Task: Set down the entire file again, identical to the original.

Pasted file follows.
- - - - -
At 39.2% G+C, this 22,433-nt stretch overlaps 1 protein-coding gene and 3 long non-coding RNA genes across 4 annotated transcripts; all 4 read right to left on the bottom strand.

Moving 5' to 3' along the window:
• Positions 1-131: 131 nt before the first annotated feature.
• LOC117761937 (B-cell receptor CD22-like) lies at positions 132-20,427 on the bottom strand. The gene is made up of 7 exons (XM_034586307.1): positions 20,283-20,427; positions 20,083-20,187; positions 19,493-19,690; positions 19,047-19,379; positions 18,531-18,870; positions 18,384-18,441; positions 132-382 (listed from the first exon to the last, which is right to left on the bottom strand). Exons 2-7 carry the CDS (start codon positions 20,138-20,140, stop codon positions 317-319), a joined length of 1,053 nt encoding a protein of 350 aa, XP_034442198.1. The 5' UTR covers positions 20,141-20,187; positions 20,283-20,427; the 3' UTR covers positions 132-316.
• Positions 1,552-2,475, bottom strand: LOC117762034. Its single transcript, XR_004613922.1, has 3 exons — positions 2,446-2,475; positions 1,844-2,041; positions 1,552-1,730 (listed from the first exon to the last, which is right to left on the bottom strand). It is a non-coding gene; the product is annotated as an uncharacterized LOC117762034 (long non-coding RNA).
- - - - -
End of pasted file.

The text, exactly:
At 39.2% G+C, this 22,433-nt stretch overlaps 1 protein-coding gene and 3 long non-coding RNA genes across 4 annotated transcripts; all 4 read right to left on the bottom strand.

Moving 5' to 3' along the window:
• Positions 1-131: 131 nt before the first annotated feature.
• LOC117761937 (B-cell receptor CD22-like) lies at positions 132-20,427 on the bottom strand. The gene is made up of 7 exons (XM_034586307.1): positions 20,283-20,427; positions 20,083-20,187; positions 19,493-19,690; positions 19,047-19,379; positions 18,531-18,870; positions 18,384-18,441; positions 132-382 (listed from the first exon to the last, which is right to left on the bottom strand). Exons 2-7 carry the CDS (start codon positions 20,138-20,140, stop codon positions 317-319), a joined length of 1,053 nt encoding a protein of 350 aa, XP_034442198.1. The 5' UTR covers positions 20,141-20,187; positions 20,283-20,427; the 3' UTR covers positions 132-316.
• Positions 1,552-2,475, bottom strand: LOC117762034. Its single transcript, XR_004613922.1, has 3 exons — positions 2,446-2,475; positions 1,844-2,041; positions 1,552-1,730 (listed from the first exon to the last, which is right to left on the bottom strand). It is a non-coding gene; the product is annotated as an uncharacterized LOC117762034 (long non-coding RNA).